But Wiley became irritated when reporters insisted on raising the issue of chronic under staffing, quickly denying such rumors as false and exclaiming that "we run a safe and secure institution, and we're very comfortable with the staffing levels. To think otherwise is actually to insult me." Yet this tour comes only two weeks after a press conference at the Colorado state capital where state lawmakers and union officials called upon the federal government to fully staff ADX to counter dangerously low staffing levels. Wiley claims the facility is staffed at 90 percent, but state Representative Buffy McFayden takes issue with these numbers and says "there is no question there is a shortage of staff" and worries that "someone is going to get killed." She said she's "heard the same script each time" from Wiley and other BOP officials.
"This is not a cry wolf story," she says, "this is serious." Expressing her objectivity, McFayden went on to say that she doesn't "have a dog in this fight except to maintain prison safety." She's called on "President Bush and Congress to personally take note of what's happening at Supermax."

While union officials say staffing may once have been at 92 percent, it's around 75 percent now. Mike Schnobric, president of the prison council with the American Federation of Government Employees says there are 230 guard positions at ADX with only 180 filled (78 percent). "This isn't a new situation, it's a repeated situation," Schnobric says, adding that it's made worse by posts left unmanned when guards are sick, on medical leave or on vacation. Local 1302 President Barbara Batulis has no idea where Wiley and company get their figures. "The numbers don't lie," she says, "we are continually losing staff." Moreover, a federal arbitrator has agreed with union officials' dangerous conditions assessment, reports Vela.

Conceived of after two guards were killed in the same day at USP Marion (1983), the initial successor to Alcatraz, and opened in 1994, ADX or administrative maximum (the "Alcatraz of the Rockies") sits on a 640-acre Florence Correctional Complex in Florence, Colorado, that includes the maximum security United States Penitentiary, a medium security Federal Correctional Institute, and a minimum security Federal Prison Camp. Of the Complex's 3,200 prisoners, ADX houses roughly 478 prisoners characterized by the BOP as the most dangerous and disruptive prisoners in their 200,000 prisoner system. According to BOP literature, this "includes inmates who are assaultive or seriously disruptive, those with terrorists links, and those prone to escape." It includes many high profile prisoners who are none of those things but merely disliked by the government. Such as Robert Hanssen, a former FBI agent who spied for Russia for decades or Theodore Kaczynski, the "Unabomber," both of whom were sent to ADX straight from court and whom no one claims is assaultive, prone to escape or disruptive. Instead, they made the FBI look stupid and inept.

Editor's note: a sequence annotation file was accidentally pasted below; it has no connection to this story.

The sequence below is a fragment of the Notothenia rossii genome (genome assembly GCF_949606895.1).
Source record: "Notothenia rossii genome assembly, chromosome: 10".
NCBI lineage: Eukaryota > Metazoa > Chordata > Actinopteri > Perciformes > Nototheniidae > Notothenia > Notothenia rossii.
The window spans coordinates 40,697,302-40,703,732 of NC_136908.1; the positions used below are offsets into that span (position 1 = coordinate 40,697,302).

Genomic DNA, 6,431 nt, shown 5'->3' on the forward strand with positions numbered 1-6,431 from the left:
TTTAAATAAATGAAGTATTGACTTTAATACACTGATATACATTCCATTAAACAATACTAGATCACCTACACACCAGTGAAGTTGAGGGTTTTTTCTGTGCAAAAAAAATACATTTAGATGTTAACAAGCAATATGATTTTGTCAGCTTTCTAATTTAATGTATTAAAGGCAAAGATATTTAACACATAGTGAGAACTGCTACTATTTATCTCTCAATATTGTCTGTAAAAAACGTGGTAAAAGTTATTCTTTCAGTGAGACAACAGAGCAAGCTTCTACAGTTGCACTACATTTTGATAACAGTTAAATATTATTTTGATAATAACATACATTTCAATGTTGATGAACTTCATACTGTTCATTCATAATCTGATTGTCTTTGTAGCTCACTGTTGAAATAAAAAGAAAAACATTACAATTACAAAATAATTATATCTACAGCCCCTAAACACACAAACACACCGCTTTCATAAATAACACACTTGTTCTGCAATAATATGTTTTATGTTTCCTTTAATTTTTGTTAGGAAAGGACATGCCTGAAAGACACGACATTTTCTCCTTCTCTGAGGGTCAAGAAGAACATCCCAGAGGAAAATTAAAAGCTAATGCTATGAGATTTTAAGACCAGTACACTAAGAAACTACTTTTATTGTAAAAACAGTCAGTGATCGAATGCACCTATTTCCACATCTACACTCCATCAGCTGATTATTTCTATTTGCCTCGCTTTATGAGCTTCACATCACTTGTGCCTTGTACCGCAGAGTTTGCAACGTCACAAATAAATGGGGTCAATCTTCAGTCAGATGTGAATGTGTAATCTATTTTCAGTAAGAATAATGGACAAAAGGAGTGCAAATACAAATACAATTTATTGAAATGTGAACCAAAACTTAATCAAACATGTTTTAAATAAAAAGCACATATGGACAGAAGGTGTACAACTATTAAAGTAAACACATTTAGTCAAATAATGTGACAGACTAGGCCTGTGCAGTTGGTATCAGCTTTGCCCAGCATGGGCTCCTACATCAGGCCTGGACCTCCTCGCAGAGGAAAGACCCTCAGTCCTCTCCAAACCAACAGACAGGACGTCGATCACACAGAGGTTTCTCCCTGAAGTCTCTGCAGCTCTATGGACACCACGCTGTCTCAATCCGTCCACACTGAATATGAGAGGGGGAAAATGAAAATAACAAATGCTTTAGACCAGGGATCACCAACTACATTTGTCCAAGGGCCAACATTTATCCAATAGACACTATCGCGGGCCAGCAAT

The environment is one of 23-hour per day lockdown, the other hour spent in exercise dog runs "straight out of the circus," writes Cohen. The cellhouses or units are above ground, connected to a lobby via a subterranean corridor where Alcatraz of the Rockies souvenirs are sold.
The cells are 12' by 7'4" concrete with concrete shelves, desk, stool and bed. A combination stainless steel sink and commode round out the amenities. An inches-wide slot window looks inward at other buildings affording prisoners no view of the nearby Sangre de Cristo Rocky Mountains.

Life at ADX is populated with mostly solitude sprinkled with some closed-circuit and cable television, a lending library and law library, GED and ESL (English as a Second Language) programs, religious services and even yoga which Paul Zohn, one of the resident psychologists exclaims "they love it." Board games such as "Fact or Crap" can be checked out by the prisoners earning their way out of ADX to the nearby USP through their docile behavior.

This daily life includes plenty of censorship such as newspapers arriving a month late while guards clip articles considered security or mental health risks. Letters are likewise censored, especially after it came to light that three of the 1993 World Trade Center bombers were corresponding with others the Federal Government considers terrorists.
This prompted Colorado U.S. Senators Wayne Allard and Ken Salazar along with then U.S. Attorney General Alberto Gonzales to tour ADX in February 2007 with a corresponding increase in censorship.

The tour appeared to be in response to the story which appeared in both Westword and PLN, Fortress Of Solitude: The Bureau Of Prisons Is As Good At Keeping Prisoners In As It Is At Keeping Reporters Out, PLN, Oct. 2007, by Alan Prendergast that noted that since 2001 the BOP had denied every single media request to interview a prisoner at ADX. The show tour by the BOP keeps the denial of all media interviews intact. Tellingly, Prendergast was not invited on the tour. He is the only journalist in Colorado that has reported criticially on BOP operations in the state since the Florence, prison complex opened.

The ensuing puff pieces the tour produced indicate the BOP need not worry about a critical or discerning media. They are more than happy to regurgitate the party line.

Unlike the famous quote of T.S. Eliot, "We must cease from exploration; and the end of all our exploring will be to arrive where we began and to know the place for the first time," this fluff tour of ADX did not leave us knowing the place for the first time but realizing that we can be fooled just as easily inside ADX as out.